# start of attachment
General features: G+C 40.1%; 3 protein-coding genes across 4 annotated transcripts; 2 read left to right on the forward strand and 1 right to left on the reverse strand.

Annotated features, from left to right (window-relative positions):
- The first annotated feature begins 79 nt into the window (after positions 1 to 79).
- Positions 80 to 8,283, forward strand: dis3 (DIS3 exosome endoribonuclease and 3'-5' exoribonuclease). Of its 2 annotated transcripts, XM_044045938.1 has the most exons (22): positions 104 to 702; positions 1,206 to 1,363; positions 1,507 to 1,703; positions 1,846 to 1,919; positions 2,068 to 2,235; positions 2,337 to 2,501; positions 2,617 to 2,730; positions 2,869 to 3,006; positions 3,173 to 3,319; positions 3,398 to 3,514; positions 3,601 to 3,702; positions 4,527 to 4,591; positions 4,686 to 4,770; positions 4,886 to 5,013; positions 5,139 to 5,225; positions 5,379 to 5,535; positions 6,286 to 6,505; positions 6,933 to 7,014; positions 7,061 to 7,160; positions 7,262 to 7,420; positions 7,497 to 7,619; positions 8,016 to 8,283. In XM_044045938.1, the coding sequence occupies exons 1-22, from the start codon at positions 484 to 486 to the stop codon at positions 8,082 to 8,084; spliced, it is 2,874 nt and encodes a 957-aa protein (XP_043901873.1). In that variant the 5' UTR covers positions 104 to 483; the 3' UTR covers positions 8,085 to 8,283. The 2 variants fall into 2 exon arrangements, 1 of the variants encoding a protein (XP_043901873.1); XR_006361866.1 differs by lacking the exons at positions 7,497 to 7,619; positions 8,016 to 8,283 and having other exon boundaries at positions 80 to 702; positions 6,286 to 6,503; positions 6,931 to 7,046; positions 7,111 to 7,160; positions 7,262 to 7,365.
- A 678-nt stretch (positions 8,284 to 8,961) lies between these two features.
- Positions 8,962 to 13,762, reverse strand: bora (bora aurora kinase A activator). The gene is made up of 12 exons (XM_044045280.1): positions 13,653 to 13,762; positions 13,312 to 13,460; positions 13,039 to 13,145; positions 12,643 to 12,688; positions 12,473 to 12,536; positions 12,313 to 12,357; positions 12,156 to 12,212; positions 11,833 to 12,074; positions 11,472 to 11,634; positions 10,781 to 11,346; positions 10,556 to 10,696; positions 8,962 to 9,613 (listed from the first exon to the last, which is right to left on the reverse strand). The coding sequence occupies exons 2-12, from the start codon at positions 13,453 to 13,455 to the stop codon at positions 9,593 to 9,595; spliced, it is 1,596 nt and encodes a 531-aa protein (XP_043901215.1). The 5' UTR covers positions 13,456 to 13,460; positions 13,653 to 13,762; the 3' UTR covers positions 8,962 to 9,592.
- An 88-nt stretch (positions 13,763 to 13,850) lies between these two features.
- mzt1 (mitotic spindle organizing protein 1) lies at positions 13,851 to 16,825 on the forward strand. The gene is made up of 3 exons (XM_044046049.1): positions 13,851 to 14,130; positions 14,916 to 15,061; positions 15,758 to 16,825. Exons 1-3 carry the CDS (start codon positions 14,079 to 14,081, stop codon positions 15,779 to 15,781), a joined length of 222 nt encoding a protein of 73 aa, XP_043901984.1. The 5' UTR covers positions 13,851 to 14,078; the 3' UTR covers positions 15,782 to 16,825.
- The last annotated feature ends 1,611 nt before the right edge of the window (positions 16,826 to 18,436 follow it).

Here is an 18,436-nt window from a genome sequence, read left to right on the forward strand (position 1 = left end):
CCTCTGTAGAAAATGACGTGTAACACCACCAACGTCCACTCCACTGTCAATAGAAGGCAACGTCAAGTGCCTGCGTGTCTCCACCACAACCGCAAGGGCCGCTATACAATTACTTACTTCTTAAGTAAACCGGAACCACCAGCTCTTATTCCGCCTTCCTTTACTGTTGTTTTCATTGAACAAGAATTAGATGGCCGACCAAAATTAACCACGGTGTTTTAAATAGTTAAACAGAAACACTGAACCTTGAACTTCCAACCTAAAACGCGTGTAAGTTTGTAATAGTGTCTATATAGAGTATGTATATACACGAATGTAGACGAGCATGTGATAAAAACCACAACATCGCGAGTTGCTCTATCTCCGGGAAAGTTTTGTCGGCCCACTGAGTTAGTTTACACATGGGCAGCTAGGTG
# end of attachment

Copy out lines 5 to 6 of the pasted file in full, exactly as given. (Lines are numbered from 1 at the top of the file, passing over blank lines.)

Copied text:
- A 678-nt stretch (positions 8,284 to 8,961) lies between these two features.
- Positions 8,962 to 13,762, reverse strand: bora (bora aurora kinase A activator). The gene is made up of 12 exons (XM_044045280.1): positions 13,653 to 13,762; positions 13,312 to 13,460; positions 13,039 to 13,145; positions 12,643 to 12,688; positions 12,473 to 12,536; positions 12,313 to 12,357; positions 12,156 to 12,212; positions 11,833 to 12,074; positions 11,472 to 11,634; positions 10,781 to 11,346; positions 10,556 to 10,696; positions 8,962 to 9,613 (listed from the first exon to the last, which is right to left on the reverse strand). The coding sequence occupies exons 2-12, from the start codon at positions 13,453 to 13,455 to the stop codon at positions 9,593 to 9,595; spliced, it is 1,596 nt and encodes a 531-aa protein (XP_043901215.1). The 5' UTR covers positions 13,456 to 13,460; positions 13,653 to 13,762; the 3' UTR covers positions 8,962 to 9,592.